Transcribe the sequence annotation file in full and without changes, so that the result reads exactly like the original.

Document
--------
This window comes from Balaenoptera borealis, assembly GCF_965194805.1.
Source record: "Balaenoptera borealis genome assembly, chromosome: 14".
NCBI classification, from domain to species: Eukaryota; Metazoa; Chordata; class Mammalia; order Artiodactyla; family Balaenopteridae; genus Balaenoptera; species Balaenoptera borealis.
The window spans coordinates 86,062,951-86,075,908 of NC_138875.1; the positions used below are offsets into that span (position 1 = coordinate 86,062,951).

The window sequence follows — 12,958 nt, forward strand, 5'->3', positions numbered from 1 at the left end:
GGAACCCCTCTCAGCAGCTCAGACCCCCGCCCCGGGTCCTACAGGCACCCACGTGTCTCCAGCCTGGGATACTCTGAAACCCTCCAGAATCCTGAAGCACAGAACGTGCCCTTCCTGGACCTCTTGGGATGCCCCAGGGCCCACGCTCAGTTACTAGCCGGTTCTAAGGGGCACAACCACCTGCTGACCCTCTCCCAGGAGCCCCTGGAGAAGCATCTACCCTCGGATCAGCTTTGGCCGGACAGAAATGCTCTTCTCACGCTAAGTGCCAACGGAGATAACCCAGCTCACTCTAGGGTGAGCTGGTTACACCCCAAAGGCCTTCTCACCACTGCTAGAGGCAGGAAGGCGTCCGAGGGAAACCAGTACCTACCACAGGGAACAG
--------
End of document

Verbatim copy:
This window comes from Balaenoptera borealis, assembly GCF_965194805.1.
Source record: "Balaenoptera borealis genome assembly, chromosome: 14".
NCBI classification, from domain to species: Eukaryota; Metazoa; Chordata; class Mammalia; order Artiodactyla; family Balaenopteridae; genus Balaenoptera; species Balaenoptera borealis.
The window spans coordinates 86,062,951-86,075,908 of NC_138875.1; the positions used below are offsets into that span (position 1 = coordinate 86,062,951).

The window sequence follows — 12,958 nt, forward strand, 5'->3', positions numbered from 1 at the left end:
GGAACCCCTCTCAGCAGCTCAGACCCCCGCCCCGGGTCCTACAGGCACCCACGTGTCTCCAGCCTGGGATACTCTGAAACCCTCCAGAATCCTGAAGCACAGAACGTGCCCTTCCTGGACCTCTTGGGATGCCCCAGGGCCCACGCTCAGTTACTAGCCGGTTCTAAGGGGCACAACCACCTGCTGACCCTCTCCCAGGAGCCCCTGGAGAAGCATCTACCCTCGGATCAGCTTTGGCCGGACAGAAATGCTCTTCTCACGCTAAGTGCCAACGGAGATAACCCAGCTCACTCTAGGGTGAGCTGGTTACACCCCAAAGGCCTTCTCACCACTGCTAGAGGCAGGAAGGCGTCCGAGGGAAACCAGTACCTACCACAGGGAACAG